The following account has been taken from the alternative news agency Visur on 10 November 2002:
The call for a coup by 14 top army officers on 22 October has thrown into relief the clear choice of two roads in this country, towards revolution or towards counter-revolution. Chavez was elected as the recipient of the hopes of the workers and poor of Venezuela for social change. The magnificent mobilisation of the workers which put an end to the coup of 11 April was a sharp reverse for the oligarchy and imperialism.
If at that moment the leadership of the revolutionary movement had made a call for the formation of revolutionary committees in defence of the revolution, expropriating big business, the means of communication, the banks and the landed estates under the control of the workers, with the formation of committees of soldiers to depose officers sympathetic to the coup, coordinating their actions with the workers, the Venezuelan working class would have finished with reaction in a single stroke. Unfortunately, after his reinstatement, Chavez believed it was possible to reconcile the irreconcilable. His first objective was to found ‘round tables for dialogue’ with constant calls for ‘understanding’.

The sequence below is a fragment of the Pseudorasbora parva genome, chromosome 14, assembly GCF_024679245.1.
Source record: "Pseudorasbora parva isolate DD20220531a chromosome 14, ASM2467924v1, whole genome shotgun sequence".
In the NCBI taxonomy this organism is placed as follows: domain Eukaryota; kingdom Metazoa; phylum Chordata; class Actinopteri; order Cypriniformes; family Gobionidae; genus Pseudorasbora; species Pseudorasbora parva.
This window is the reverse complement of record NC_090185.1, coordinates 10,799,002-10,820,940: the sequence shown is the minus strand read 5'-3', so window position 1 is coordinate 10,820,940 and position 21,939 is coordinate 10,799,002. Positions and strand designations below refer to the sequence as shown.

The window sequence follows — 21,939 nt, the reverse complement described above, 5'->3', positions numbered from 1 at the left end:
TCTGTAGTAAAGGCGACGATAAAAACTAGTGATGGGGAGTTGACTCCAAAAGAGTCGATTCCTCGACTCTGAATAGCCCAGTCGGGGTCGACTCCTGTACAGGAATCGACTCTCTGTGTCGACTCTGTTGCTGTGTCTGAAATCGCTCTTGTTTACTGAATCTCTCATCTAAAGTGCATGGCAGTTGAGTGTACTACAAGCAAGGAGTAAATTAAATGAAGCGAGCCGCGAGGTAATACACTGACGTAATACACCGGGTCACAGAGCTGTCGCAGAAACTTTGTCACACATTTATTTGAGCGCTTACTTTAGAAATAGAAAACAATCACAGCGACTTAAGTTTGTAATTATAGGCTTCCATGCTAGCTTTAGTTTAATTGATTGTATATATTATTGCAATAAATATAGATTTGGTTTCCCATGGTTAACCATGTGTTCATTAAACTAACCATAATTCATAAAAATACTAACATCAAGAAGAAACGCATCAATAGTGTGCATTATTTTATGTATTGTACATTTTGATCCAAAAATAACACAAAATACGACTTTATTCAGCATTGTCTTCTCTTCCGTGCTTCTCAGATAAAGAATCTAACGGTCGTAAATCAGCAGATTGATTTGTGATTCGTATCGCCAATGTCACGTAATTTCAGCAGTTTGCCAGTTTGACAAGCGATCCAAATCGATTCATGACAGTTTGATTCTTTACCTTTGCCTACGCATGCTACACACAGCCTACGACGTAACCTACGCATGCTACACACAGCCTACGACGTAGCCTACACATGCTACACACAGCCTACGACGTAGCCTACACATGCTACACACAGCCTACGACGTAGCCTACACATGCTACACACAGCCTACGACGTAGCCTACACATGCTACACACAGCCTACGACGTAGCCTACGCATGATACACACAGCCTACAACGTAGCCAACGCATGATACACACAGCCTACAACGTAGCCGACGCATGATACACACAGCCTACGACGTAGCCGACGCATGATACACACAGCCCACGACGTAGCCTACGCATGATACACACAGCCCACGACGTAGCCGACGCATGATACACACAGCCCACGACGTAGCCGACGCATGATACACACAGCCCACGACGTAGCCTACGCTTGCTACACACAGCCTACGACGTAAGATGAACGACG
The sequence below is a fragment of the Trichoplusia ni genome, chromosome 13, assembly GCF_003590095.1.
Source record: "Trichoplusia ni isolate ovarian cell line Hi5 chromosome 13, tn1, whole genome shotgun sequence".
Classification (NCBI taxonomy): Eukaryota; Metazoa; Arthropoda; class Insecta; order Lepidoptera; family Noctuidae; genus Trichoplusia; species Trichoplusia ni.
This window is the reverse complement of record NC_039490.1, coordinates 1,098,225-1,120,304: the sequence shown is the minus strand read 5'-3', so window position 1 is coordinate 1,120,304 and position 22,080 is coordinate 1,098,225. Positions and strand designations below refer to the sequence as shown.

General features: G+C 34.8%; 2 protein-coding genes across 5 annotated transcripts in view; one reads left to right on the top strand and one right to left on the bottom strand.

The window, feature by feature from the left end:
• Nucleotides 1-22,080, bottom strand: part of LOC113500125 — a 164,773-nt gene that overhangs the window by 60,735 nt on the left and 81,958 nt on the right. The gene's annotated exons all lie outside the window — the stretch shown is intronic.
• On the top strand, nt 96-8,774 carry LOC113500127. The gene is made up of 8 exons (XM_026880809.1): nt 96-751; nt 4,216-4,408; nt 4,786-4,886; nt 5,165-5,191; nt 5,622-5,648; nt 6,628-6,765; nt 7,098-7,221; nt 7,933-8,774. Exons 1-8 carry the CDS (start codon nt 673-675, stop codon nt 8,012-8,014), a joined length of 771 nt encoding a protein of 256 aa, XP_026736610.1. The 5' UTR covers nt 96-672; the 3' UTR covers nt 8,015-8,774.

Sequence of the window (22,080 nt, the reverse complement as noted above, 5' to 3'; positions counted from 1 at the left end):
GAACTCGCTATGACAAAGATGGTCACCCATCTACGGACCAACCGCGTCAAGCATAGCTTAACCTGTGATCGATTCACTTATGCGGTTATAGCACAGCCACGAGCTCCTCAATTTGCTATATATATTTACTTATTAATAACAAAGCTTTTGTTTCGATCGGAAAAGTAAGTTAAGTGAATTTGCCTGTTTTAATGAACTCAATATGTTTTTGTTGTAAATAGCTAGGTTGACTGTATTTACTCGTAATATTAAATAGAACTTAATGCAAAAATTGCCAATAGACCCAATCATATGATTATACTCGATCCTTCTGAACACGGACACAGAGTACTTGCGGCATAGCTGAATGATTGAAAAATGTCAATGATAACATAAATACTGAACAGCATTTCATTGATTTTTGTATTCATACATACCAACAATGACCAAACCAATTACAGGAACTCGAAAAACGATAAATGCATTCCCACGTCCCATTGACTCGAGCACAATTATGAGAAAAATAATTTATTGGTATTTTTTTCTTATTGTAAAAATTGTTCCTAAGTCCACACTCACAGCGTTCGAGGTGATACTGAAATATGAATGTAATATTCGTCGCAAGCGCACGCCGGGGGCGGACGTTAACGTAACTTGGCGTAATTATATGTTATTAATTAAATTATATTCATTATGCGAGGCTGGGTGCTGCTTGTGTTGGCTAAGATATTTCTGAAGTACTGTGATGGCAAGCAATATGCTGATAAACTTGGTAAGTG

He accepted the resignation of [his appointees] Gaston Parra and his managerial team from the head of the state oil monopoly PDVSA. He accepted the opening of negotiations over modification of his reforms. He accepted economic plans which raised indirect taxes and devalued the currency, provoking an inflationary explosion and dramatically reducing the purchasing power of the workers and poor. These measures were accompanied by the floating of short term public debt, which allowed the bankers and speculators to make thousands of millions at the cost of public funds.